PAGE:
Supreme Court Seal
South Carolina
JUDICIAL DEPARTMENT
Site Map | Feedback
2006-UP-059 - Beish v. Mint Management, Inc.

THIS OPINION HAS NO PRECEDENTIAL VALUE.  IT SHOULD NOT BE CITED OR RELIED ON AS
PRECEDENT IN ANY PROCEEDING EXCEPT AS PROVIDED BY RULE 239(d)(2), SCACR.

THE STATE OF SOUTH CAROLINA
In The Court of Appeals

Shannon L. Beish Appellant,

v.

Mint Management, Inc., d/b/a Scottish Inn - Hardeeville, Respondent.

AND

Clarence A. Beish, Appellant,

v.

Mint Management, Inc., d/b/a Scottish Inn - Hardeeville, Respondent.


Appeals From Jasper County
 Daniel F. Pieper, Circuit Court Judge


Unpublished Opinion No.  2006-UP-059
Submitted December 1, 2005 – Filed January 26, 2006


AFFIRMED


Darrell T. Johnson, Jr. and Warren P. Johnson, both of Hardeeville, for Appellants.

Rebecca Lafitte and Robert E. Horner, both of Columbia, for Respondent.

PER CURIAM:  Shannon Beish and her husband, Clarence Beish,[1] each brought suit against Scottish Inn after Shannon allegedly tripped and fell in the entryway to the motel due to a defective strip that covered a transition from the tile in the entryway to the carpet on the interior of the motel.  The trial court granted a directed verdict in favor of the Motel.  We affirm.

1.       It is well settled in South Carolina that “[a] merchant is not the insurer of his customer’s safety; rather, a merchant owes his customer the duty to exercise ordinary care to keep his premises in a reasonably safe condition.”  Young v. Meeting Street Piggly Wiggly, 288 S.C. 508, 510, 343 S.E.2d 636, 637 (Ct. App. 1986). A customer seeking to recover damages for injuries sustained on a storekeeper’s premises must show either: “(1) that the injury was caused by a specific act of the [storekeeper] which created the dangerous condition; or (2) that the [storekeeper] had actual or constructive knowledge of the dangerous condition and failed to remedy it.”  Garvin v. Bi-Lo, Inc., 343 S.C. 625, 628, 541 S.E.2d 831, 832 (2001) (citations omitted).  The Beishes first argue the trial court erred in requiring them to “show actual or constructive notice of a hazard or an impending hazard originating with the premises itself.”  After reviewing the record, we find the trial court did not impose such a requirement.  To the contrary, in a pre-trial colloquy it was established that the Beishes theory of recovery was not based on notice, but rather that the motel created a dangerous condition that led to Shannon’s injury.  Accordingly, we find this argument to be without merit.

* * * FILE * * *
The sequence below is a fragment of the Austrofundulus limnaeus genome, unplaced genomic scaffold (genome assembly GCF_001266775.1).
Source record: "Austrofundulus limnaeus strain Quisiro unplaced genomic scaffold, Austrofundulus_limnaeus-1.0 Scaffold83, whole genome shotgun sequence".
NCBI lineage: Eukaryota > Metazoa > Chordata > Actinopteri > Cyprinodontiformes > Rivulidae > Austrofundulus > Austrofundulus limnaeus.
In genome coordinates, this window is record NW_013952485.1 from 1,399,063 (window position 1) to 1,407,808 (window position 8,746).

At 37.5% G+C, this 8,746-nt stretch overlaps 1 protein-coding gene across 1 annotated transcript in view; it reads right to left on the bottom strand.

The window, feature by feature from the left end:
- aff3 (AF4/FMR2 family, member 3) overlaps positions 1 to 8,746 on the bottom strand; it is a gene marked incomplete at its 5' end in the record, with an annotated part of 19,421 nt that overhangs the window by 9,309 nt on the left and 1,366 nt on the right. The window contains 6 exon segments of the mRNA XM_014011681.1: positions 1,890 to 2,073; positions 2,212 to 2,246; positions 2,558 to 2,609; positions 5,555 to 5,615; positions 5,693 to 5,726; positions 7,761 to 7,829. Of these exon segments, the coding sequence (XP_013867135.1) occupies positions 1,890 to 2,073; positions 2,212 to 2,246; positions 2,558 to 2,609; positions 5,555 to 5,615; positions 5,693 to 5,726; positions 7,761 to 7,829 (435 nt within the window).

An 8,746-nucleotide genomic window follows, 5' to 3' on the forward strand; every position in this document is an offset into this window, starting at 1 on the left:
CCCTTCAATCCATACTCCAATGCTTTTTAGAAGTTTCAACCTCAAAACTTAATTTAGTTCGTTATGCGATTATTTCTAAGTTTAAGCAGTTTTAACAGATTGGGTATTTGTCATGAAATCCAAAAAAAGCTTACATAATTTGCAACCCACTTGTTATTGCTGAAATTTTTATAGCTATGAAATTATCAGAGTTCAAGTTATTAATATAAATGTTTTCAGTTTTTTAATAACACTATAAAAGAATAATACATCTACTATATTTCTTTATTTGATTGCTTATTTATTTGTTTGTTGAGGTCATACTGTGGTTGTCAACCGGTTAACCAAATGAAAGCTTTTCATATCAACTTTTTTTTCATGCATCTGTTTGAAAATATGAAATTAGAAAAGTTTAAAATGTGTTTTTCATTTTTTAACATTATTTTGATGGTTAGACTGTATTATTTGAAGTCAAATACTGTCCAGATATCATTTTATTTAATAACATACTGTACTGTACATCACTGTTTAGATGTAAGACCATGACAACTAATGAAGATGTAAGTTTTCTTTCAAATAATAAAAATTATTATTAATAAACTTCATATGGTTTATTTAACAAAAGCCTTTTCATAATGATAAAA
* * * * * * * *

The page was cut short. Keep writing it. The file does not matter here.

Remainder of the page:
2.         The Beishes next argue the trial court erred in finding there was no evidence presented from which one could infer the motel had actual or constructive notice of the dangerous condition.  To support this argument they note that evidence was presented which showed the motel clerk was seated directly in front of the entrance and approximately ten feet from where Shannon fell.  However, the fact that the alleged dangerous condition was within an employee’s field of vision alone is not enough to prove the motel’s negligence.    See e.g., Gillespie v. Wal-Mart Stores, Inc., 302 S.C. 90, 91, 394 S.E.2d 24, 25 (Ct. App. 1990) (“The mere fact that water was on the floor of the store and was within the field of vision of a nearby store employee at the time Gillespie slipped upon it is not by itself enough evidence to Wal-Mart with negligence.”); Hunter v. Dixie Home Stores, 232 S.C. 139, 101 S.E.2d 262 (1957) (holding that even though two employees were standing in proximity to where plaintiff fell, one ten to twelve feet away and the other 25 or 30 feet away, this alone was not enough evidence to establish the defendant had notice of the dangerous condition). 

AFFIRMED. [2]

STILWELL, KITTREDGE, and WILLIAMS, J.J., concur.


[1] Shannon Beish brought a general negligence action and Clarence Beish brought a loss of consortium claim.  Although the cases were appealed to this court separately, because the issues complained of are identical, we combined the appeals for purposes of this decision.

[2] We decide this case without oral argument pursuant to Rule 215, SCACR.